The state sends a booklet of (5) $6 coupons to seniors in AL that are low income to be used at approved produce stands and roadside produce stands. The $30 does not go far, but it is helpful! I usually don’t need a $6 basket of anything, so I go to a booth with a good variety and tell the vendor I only want a yellow squash for my salad, two tomatos, etc. In other words, they allow me to have a variety for my $6. For 5 weeks, I can get enough each week for several salads.

I am growing volunteer potatoes, so we shall see! There are other things germinating.


emmer June 3, 2012 at 3:56 pm

i don’t much like safeway as they have over the years, like most chains, reduced wages and benefits for their employees. the only thing i buy from them is 7 bone chuck roast, when on sale. they do have tasty meat, but i would pay the extra if i could get bone in at new seasons. the bone adds flavor and i use it after the meal to make soup stock. i do a lot o f shopping at new seasons because they offer even their parttimers a health plan and pay decently, because they have good prices on their high quallity foods and knowledgeable staff who are willing to help me get the odd things i want ( leaf lard to render into lard for awesome pie crusts, 50# organic dark brown sugar, etc). we are too used to industrially made cheap food. i expect to spend up to 25% of my monthly income to get locally produced, high quality, often organic food. i do make bulk food orders from azure standard quarterly (wheat berries to grind to flour, rolled oats, dried fruits, some others). but i want all my fats, oils and dairy to be organic and i don’t want to support genetically modified industries, so new seasons gets a lot of my food dollars. there is a fred meyer near me, and those things that i don’t think must be organic come from there. i go to winco quarterly for a few special items .now that the local farmer’s markets are open for the season, most produce i don’t grow will come from there or one of the berry farms nearby. absolutely fresh! people say i am a good cook. what i really am is a preparer of simple recipes made with really good ingredients.


Amanda June 5, 2012 at 9:15 am

The Kroger closest to me has been recently remodeled and it is now very nice, so that is where I do most of my shopping, with a monthly run to Costco for bulk items.

I have recently started using a local grocery delivery service. They seem to stock all the same things as the brick and mortar stores, plus the produce and meat of local farms. I order online and walk to the pick up location the next day. It has been more fun that I thought.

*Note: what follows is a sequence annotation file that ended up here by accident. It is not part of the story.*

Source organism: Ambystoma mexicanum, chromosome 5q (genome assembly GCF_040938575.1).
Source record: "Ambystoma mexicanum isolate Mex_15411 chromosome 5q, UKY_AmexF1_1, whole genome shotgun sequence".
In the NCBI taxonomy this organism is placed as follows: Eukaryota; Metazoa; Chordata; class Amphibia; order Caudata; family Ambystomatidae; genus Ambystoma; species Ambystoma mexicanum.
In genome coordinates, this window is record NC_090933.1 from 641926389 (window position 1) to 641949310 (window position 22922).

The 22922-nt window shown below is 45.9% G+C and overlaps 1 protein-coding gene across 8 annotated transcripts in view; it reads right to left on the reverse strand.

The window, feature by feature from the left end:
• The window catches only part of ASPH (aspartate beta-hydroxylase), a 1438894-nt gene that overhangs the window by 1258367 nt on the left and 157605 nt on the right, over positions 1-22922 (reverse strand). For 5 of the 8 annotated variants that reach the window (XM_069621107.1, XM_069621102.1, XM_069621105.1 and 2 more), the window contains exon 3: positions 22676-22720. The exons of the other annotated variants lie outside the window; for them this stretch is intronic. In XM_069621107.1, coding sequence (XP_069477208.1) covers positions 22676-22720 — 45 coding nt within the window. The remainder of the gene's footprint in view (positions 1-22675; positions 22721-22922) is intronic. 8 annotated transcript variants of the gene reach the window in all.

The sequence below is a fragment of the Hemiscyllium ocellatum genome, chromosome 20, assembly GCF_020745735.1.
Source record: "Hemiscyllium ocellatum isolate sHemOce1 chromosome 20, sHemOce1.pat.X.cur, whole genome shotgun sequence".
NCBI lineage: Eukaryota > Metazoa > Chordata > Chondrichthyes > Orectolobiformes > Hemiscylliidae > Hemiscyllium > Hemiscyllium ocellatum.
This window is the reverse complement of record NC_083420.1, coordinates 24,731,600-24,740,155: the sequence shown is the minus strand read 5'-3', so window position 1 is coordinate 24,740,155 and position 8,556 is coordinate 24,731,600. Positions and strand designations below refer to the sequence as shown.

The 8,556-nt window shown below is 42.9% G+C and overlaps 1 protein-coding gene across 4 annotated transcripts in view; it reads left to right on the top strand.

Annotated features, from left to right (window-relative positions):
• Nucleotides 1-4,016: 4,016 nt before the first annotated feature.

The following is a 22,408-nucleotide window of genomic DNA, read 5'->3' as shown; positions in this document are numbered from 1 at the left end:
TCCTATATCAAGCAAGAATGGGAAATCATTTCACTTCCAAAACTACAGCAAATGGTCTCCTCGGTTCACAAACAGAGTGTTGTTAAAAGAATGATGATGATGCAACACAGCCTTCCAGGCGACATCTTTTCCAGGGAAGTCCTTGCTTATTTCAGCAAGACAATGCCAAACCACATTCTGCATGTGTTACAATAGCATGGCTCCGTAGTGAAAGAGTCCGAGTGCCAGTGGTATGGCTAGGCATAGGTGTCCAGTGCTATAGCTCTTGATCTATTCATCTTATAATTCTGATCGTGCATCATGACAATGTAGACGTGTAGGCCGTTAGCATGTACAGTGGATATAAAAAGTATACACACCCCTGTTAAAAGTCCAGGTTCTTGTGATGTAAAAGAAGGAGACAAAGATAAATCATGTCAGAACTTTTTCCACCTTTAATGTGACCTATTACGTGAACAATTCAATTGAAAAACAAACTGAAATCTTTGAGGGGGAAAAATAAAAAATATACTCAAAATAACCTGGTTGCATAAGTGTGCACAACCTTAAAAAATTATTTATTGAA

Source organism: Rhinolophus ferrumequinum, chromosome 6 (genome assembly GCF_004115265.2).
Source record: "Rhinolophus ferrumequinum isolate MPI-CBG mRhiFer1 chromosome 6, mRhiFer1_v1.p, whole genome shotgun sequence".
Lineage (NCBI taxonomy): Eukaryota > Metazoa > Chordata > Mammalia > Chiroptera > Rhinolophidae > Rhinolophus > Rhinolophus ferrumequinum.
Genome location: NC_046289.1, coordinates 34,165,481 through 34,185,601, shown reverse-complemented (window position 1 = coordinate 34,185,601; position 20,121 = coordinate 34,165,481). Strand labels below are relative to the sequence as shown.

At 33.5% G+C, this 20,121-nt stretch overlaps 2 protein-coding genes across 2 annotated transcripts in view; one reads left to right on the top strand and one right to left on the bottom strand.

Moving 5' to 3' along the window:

Nancy from Mass June 6, 2012 at 5:23 am

I buy here and there and try to shop lost leader sales when I can. I also shop at Whole Foods for certain things (they are usually cheaper for yogurt for some reason and tofu) and shop Trader Joes when I am near one. i actually line up the flyers on thursday night (sale days start friday here for most stores) and compare prices between the chains. I also look at Walgreens for raisins ($1 pack vs 2 or 3 at the store) and cvs or walgreens for other things. thankfully, most of the stores are within 8 miles of my house, so if I have to hit two or three to complete my shopping, they are near to each other and I can ‘bundle-shop’.


julie June 9, 2012 at 4:13 am

I get about 75% of my food at a farmers market on alternate Saturday mornings, including all produce (other than the occasional mango or pineapple), eggs, most cheese and bread. This is a different kind of farmers market than what most people think of, much cheaper as well. I buy a “strange veggie of the week”, often some type of leaves or root, occasionally I can get a name for it, sometimes language barriers prevent even that. Even with the 10+ mile drive and $5 bridge toll, still cheaper than other FMs. I bike to another farmers market every other Sunday, a lot pricier, but I like the strawberries, navel oranges, and some meat. I eat very little meat, so spend the money for the good stuff. I used to go to Trader Joe’s, but now they’re just for beer (for friends-I hate the stuff) and the rare liquor that I like to drink occasionally. I go to a Mexicatessan just for tortillas, since they are the right size, and made fresh, no strange ingredients. About 3 blocks from my house is a very awesome produce store, almost a tourist attraction, which I get staples at (produce not quite as good as my FM). I go to a (no meat) natural foods store for bulk ingredients (can bring my own jars), and I venture into Whole Foods once a year or so, usually when I’m looking for processed animal-based food that isn’t stale with strange ingredients. Once in a blue moon I’ll buy something at the $$ FM right near my house, but it’s not the fruit, but meat or pasta or kimchi or tofu. Organic cherries: $8 at nearby FM, $3 at my normal FM. I just feed myself, and I don’t have housing expenses, so I don’t mind buying good quality ingredients, but not 2x price for same stuff.